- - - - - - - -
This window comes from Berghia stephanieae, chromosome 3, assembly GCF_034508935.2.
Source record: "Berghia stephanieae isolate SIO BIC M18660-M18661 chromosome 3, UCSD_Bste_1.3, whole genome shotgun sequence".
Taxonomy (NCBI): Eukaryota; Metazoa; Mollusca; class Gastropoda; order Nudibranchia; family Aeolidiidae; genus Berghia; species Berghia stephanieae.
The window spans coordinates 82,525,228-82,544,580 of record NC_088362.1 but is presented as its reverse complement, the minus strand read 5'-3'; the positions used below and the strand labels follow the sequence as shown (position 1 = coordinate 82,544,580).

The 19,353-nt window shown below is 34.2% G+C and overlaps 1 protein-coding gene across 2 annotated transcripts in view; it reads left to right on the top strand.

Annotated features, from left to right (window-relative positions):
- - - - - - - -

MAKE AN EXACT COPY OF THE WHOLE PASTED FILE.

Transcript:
This window comes from Berghia stephanieae, chromosome 3, assembly GCF_034508935.2.
Source record: "Berghia stephanieae isolate SIO BIC M18660-M18661 chromosome 3, UCSD_Bste_1.3, whole genome shotgun sequence".
Taxonomy (NCBI): Eukaryota; Metazoa; Mollusca; class Gastropoda; order Nudibranchia; family Aeolidiidae; genus Berghia; species Berghia stephanieae.
The window spans coordinates 82,525,228-82,544,580 of record NC_088362.1 but is presented as its reverse complement, the minus strand read 5'-3'; the positions used below and the strand labels follow the sequence as shown (position 1 = coordinate 82,544,580).

The 19,353-nt window shown below is 34.2% G+C and overlaps 1 protein-coding gene across 2 annotated transcripts in view; it reads left to right on the top strand.

Annotated features, from left to right (window-relative positions):